Anavex Misses Key Enpoint in Rett Syndrome Study
January 2, 2024
Rare Daily Staff
Anavex Life Sciences said topline results from its phase 2/3 EXCELLENCE study of its experimental ANAVEX 2-73 in pediatric patients with the rare, progressive, neurodevelopmental disorder Rett syndrome failed to meet a key endpoint.
Shares in Anaxex fell nearly 35 percent on the news in early trading. The results were the first study of the drug in pediatric patients with the condition.
The study did not meet the endpoint of the Clinical Global Impression – Improvement scale (CGI-I), which is an assessment by the site investigators using a seven-point scoring. It did, however, show improvement on the other primary endpoint, Rett Syndrome Behaviour Questionnaire (RSBQ), which is a detailed 45-item questionnaire for assessing multiple Rett syndrome characteristics by the patients’ caregivers.
Rett syndrome occurs almost exclusively in girls and leads to severe impairments, affecting nearly every aspect of the child’s life: their ability to speak, walk, eat and even breathe easily. The hallmark of Rett syndrome is near constant repetitive hand movements while awake. It is characterized by normal early development (6 to 18 months) followed by slowing of development, loss of purposeful use of the hands and spoken language, distinctive hand movements, problems with walking, seizures, and intellectual disability. Currently, there are no approved disease-modifying therapies that treat the genetic root cause of the disease. Management of symptoms is done through a multidisciplinary approach utilizing medication for motor difficulties, breathing irregularities, and control of seizures through anticonvulsant drugs. Rett syndrome is caused by mutations in the MECP2 gene, striking all racial and ethnic groups and occurring worldwide in approximately one in every 10,000 to 15,000 live female births.
ANAVEX 2-73 is an orally available drug candidate that restores cellular homeostasis by targeting sigma-1 and muscarinic receptors and is in development to treat multiple neurological conditions. ANAVEX 2-73 activates the sigma-1 receptor (SIGMAR1). Data suggests that activation of SIGMAR1 results in the restoration of homeostatic function within the body and is pivotal to restoring neural cell balance and the promotion of neuroplasticity.
In addition to Rett syndrome, Anavex is evaluating ANAVEX 2-73 in other neurodevelopmental disorders, including Fragile X syndrome, and in neurodegenerative disorders like Parkinson’s disease. Anavex recently received agreement from the Committee for Medicinal Products for Human Use (CHMP) within the European Medicines Agency (EMA) for the submission of a Marketing Authorization Application of ANAVEX 2-73 for Alzheimer’s disease.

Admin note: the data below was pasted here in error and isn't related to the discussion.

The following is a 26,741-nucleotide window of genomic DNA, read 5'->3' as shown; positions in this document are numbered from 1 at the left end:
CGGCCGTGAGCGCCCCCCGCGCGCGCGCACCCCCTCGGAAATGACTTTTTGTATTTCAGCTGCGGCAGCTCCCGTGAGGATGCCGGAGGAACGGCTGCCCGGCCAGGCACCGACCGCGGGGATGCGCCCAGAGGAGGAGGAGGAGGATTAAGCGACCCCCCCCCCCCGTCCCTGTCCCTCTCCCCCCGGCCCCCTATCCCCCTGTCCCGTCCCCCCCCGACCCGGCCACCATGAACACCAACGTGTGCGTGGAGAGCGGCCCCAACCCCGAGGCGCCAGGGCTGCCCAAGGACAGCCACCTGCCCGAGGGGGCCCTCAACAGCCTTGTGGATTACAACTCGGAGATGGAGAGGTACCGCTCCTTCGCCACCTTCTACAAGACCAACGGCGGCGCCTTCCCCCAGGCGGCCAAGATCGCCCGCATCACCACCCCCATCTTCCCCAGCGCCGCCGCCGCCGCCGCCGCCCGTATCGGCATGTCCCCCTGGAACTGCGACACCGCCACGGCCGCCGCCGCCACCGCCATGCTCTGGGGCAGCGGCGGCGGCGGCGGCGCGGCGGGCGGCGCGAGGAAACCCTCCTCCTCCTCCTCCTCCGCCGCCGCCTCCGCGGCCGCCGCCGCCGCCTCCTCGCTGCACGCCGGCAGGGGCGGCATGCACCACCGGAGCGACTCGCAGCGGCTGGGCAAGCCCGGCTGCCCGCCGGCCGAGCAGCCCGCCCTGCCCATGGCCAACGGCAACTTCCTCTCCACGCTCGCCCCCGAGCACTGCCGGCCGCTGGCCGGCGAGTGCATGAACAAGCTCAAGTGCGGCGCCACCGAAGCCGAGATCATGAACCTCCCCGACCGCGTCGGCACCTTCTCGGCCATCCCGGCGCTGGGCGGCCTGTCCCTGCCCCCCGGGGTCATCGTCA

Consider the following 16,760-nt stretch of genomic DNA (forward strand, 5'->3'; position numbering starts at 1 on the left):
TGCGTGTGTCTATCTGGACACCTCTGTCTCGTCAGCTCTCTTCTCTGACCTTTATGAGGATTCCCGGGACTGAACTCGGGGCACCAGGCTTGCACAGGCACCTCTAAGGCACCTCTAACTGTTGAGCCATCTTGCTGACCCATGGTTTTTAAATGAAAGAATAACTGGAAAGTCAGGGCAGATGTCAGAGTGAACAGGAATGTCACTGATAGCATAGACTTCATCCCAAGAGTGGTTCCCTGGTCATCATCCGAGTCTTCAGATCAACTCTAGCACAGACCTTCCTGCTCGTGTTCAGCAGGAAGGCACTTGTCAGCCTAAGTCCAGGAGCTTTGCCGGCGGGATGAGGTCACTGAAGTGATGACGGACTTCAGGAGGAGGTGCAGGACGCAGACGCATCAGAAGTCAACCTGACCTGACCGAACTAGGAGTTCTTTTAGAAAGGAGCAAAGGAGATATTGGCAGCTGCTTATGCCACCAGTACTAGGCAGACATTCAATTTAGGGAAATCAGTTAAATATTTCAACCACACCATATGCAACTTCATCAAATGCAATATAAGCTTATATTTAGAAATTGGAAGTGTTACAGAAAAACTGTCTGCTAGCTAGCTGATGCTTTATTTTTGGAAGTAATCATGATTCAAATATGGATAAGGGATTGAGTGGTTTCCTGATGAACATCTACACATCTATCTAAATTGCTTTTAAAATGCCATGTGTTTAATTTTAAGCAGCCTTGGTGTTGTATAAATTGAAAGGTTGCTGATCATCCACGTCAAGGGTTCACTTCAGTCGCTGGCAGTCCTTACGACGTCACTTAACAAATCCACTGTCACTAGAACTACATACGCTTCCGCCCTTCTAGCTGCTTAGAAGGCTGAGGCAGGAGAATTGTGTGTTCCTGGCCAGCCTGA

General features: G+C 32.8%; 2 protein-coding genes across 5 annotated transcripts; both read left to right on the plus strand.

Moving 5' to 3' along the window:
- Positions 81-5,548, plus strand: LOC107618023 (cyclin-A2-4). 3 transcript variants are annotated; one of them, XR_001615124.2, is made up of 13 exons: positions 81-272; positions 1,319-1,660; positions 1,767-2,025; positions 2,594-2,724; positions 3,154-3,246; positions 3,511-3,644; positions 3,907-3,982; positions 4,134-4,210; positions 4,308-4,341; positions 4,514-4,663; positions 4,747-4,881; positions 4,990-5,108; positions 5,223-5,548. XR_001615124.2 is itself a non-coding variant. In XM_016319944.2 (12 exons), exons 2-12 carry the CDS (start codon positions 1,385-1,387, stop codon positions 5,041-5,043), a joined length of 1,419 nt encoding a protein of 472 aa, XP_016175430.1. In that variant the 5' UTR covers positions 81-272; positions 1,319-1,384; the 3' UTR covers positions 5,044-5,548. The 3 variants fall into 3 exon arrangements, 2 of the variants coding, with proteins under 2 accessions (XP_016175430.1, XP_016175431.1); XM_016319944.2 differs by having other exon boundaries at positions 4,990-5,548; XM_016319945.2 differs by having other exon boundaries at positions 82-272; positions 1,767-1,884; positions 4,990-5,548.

The Excellence study was a randomized, double-blind, placebo-controlled, phase 2/3 trial that evaluated the clinical efficacy, safety, and tolerability of ANAVEX2-73 in 92 pediatric patients with Rett syndrome between the ages of 5 through 17 years. Participants were randomized 2:1 (ANAVEX 2-73 to) for 12 weeks, followed by a week 16 safety visit.
The company said a key secondary endpoint, the Anxiety, Depression, and Mood Scale (ADAMS), trended favorably. In the same analysis, scores for all RSBQ and ADAMS subscales improved over the course of the study. Collectively, the RSBQ and ADAMS demonstrated improvements in multiple areas, impacting positively in particular repetitive movements, nighttime disruptive behaviors, and social avoidance.
A preliminary review of the safety results indicates there were no new safety signals in the EXCELLENCE study. The most common treatment-related adverse events in the drug-treated group were somnolence and lethargy and were predominantly mild to moderate in severity. There were no clinically meaningful changes observed in serious adverse events associated with known risks of ANAVEX 2-73.
The company believes a large placebo effect was observed in the study, which may have masked the compound’s therapeutic effect. Anavex said it identified the probable causes as a slight imbalance in disease severity at baseline across the treatment arms and the 2 to 1 placebo randomization ratio.
The company said it would further assess the collective results and discuss with the regulatory authorities next steps.
“We believe that ANAVEX 2-73, as a new, potential convenient treatment option in the future, can contribute to patients and healthcare professionals by addressing unmet needs in the treatment of Rett syndrome,” said Christopher Missling, president and CEO of Anavex.
Photo: Christopher Missling, president and CEO of Anavex
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